Up to the time of the great fire, he had attended at the Wabash Avenue Methodist Church; afterwards for some years at the Plymouth Congregational Church, but finally became an habitual attendant at David Swing’s church, on the North Side, following him to the Music Hall organization across the river, being thus long in intimate relations with him who so feelingly officiated at the final obsequies, preceding interment at Graceland.  The time of going to the other shore was September 4, 1894, subsequent to a stroke of paralysis and some years of indisposition; and when his venerable form, which had borne the trials of upwards of eighty-five years, was laid to rest, there was not a dry eye over the melancholy thought that the worthiest of the remnant of the early pioneers had gone to his well-merited reward.  And thus the first generation passed into that history which it is the province of this publication to rescue from oblivion for the edification and teaching of future times.

Said the well-known philanthropist, Dr. Pearson, in speaking of Mr. Adsit: “He was a thoroughly upright man, whom I never knew to fail in any undertaking.  He passed through the panics of 1857, 1866 and 1873, and the great fire, not without financial loss, but without a blemish upon his reputation, meeting every obligation faithfully.”   Mr. John J. Mitchell, President of the Illinois Trust and Savings Bank, remarked shortly after his demise: “Mr. Adsit was a man of the very highest integrity, and none stood higher than he among the business men and bankers of Chicago. * * * In his death Chicago loses not only one of her foremost citizens, but one who helped to make the city’s history, and the success she now enjoys.”

Mr. Adsit married, January 21, 1840, Miss Arville Chapin, of Chicago, who, herself in advanced age, survives him, waiting her message to join on the other side him she so long, so deeply loved.  Seven children blessed their union, namely:

Leonard D. Adsit, who was born January 29, 1841, and who died in Chicago in 1879, having been a banker, associated with his father;

Isabella F., who married Ezra I. Wheeler, of Chicago, a commission merchant, now deceased, leaving her without children;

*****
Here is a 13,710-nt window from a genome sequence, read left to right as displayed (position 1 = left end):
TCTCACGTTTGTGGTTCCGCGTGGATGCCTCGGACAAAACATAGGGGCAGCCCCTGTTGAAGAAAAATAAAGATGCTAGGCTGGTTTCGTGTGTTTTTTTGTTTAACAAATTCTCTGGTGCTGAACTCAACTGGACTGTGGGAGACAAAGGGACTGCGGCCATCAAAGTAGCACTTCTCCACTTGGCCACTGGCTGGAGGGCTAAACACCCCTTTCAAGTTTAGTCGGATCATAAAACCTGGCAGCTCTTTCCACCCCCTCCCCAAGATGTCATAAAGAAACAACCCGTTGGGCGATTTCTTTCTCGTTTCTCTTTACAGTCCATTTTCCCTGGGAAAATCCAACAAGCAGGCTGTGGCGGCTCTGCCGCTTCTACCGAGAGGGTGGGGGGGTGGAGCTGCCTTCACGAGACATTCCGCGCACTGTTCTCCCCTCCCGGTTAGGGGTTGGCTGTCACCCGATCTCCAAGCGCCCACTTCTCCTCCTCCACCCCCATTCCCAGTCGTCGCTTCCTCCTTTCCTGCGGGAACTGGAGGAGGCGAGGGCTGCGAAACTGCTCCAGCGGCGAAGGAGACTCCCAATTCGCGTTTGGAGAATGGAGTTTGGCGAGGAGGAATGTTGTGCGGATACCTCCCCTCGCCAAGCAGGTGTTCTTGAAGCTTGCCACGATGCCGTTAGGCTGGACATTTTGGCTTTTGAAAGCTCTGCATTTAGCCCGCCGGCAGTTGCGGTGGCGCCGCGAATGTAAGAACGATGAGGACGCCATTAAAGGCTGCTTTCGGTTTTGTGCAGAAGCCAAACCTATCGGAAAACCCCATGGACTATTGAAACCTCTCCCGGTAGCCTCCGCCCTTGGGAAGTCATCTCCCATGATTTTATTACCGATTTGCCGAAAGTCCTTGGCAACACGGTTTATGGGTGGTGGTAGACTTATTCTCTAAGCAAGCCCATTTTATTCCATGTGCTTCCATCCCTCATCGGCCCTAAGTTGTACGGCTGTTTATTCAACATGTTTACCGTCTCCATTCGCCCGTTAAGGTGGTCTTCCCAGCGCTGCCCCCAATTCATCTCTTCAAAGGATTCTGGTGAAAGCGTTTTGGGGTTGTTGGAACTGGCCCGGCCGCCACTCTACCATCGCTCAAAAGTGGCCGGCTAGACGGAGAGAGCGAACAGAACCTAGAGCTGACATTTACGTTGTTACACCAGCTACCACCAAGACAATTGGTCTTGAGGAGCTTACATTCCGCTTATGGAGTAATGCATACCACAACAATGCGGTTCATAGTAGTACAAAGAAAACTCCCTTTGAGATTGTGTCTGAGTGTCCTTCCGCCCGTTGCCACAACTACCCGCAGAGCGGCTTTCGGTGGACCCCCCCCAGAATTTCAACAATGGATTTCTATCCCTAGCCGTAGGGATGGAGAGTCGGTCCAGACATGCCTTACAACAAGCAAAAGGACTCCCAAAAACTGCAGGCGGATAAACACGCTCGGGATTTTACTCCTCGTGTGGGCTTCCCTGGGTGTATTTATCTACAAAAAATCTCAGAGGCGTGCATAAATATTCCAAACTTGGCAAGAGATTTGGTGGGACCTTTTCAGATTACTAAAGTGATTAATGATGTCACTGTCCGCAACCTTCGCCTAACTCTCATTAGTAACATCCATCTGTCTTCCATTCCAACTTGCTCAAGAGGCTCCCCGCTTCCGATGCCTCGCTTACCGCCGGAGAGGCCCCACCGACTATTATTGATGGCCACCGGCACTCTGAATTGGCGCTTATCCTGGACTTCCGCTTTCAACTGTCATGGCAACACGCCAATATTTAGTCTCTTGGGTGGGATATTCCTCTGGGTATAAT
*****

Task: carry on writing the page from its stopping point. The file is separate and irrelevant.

James M. Adsit, Jr., born April 7, 1847, unmarried; a former banker with his father; now a stock broker with office in the Stock Exchange;

Charles Chapin, who is associated with his brother as a stock broker; born July 14, 1853; married in October, 1890, to Mary Bowman Ashby, of Louisville, Kentucky, by whom one child, Charles Chapin, Jr., was born July 3, 1892;

Caroline Jane, educated at Dearborn Seminary, then at Miss Ogden Hoffman’s private school in New York City; unmarried;

Frank S., born September 7, 1855; died in childhood;

Jeanie M., educated at Dearborn Seminary; unmarried.

Mrs. Adsit comes of an old and distinguished New England family, of which she is a representative of the seventh American generation.   Springfield, Massachusetts, is their leading homestead, where members have erected a magnificent statue of their “Puritan divine” ancestor.

Deacon Samuel Chapin, who married a Miss Cisily was the progenitor from whom are descended all in the United States.  He came from abroad to Dorchester, Massachusetts, in 1641, at which time he took the “freeman’s oath” in Boston.  The following year he went to Springfield, then one of the frontier towns, where he was for a long time a local magistrate and one of its first deacons.

His son Henry married Bethia Cooley, and resided in Springfield.  Was a Representative in the General Court, a merchant sea-captain between London and Boston; afterwards retired to live in Boston; then to Springfield.  He had a son,

Deacon Benjamin, who married Hannah Colton, and lived in Chicopee, a set-off portion of northern Springfield, Massachusetts, where he was one of its first deacons.  He had a son

Captain Ephraim, who married Jemima Chapin, his own cousin; lived in Chicopee, where he was an old-time inn-keeper.  He also served in the French and Indian Wars.  He had a son

Bezaleel, who also married his own cousin, Thankful Chapin; living at Ludlow Massachusetts.  He had a son

Oramel, who married Suzan Rood; living in Ludlow, Massachusetts, thence removing to Milwaukee, Wisconsin, later to Chicago, where he died.

Their daughter Arville married the subject of this sketch.

                                -- Submitted on April 29, 2000 by Sherri Hessick ( shessick@flash.net )